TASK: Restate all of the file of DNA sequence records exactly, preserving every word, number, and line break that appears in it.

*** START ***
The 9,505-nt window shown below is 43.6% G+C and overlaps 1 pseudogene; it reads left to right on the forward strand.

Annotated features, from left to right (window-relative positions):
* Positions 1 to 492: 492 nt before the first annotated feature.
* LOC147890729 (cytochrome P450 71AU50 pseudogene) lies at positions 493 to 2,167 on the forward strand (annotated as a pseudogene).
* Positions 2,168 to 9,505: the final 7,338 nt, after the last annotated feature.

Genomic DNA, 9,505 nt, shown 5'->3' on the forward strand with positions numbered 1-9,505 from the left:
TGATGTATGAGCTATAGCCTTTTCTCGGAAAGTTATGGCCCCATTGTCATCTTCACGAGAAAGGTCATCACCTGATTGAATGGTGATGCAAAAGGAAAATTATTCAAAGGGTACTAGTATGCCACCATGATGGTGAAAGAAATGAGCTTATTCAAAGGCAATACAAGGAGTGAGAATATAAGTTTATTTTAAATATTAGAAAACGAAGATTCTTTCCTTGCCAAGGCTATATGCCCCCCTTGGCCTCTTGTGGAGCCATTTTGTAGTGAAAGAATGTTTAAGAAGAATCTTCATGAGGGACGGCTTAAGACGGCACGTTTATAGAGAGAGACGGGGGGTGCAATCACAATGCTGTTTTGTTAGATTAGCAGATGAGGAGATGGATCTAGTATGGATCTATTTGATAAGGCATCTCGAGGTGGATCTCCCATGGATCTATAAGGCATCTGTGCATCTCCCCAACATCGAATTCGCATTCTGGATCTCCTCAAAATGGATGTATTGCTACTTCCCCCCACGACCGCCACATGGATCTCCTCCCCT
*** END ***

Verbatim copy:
The 9,505-nt window shown below is 43.6% G+C and overlaps 1 pseudogene; it reads left to right on the forward strand.

Annotated features, from left to right (window-relative positions):
* Positions 1 to 492: 492 nt before the first annotated feature.
* LOC147890729 (cytochrome P450 71AU50 pseudogene) lies at positions 493 to 2,167 on the forward strand (annotated as a pseudogene).
* Positions 2,168 to 9,505: the final 7,338 nt, after the last annotated feature.

Genomic DNA, 9,505 nt, shown 5'->3' on the forward strand with positions numbered 1-9,505 from the left:
TGATGTATGAGCTATAGCCTTTTCTCGGAAAGTTATGGCCCCATTGTCATCTTCACGAGAAAGGTCATCACCTGATTGAATGGTGATGCAAAAGGAAAATTATTCAAAGGGTACTAGTATGCCACCATGATGGTGAAAGAAATGAGCTTATTCAAAGGCAATACAAGGAGTGAGAATATAAGTTTATTTTAAATATTAGAAAACGAAGATTCTTTCCTTGCCAAGGCTATATGCCCCCCTTGGCCTCTTGTGGAGCCATTTTGTAGTGAAAGAATGTTTAAGAAGAATCTTCATGAGGGACGGCTTAAGACGGCACGTTTATAGAGAGAGACGGGGGGTGCAATCACAATGCTGTTTTGTTAGATTAGCAGATGAGGAGATGGATCTAGTATGGATCTATTTGATAAGGCATCTCGAGGTGGATCTCCCATGGATCTATAAGGCATCTGTGCATCTCCCCAACATCGAATTCGCATTCTGGATCTCCTCAAAATGGATGTATTGCTACTTCCCCCCACGACCGCCACATGGATCTCCTCCCCT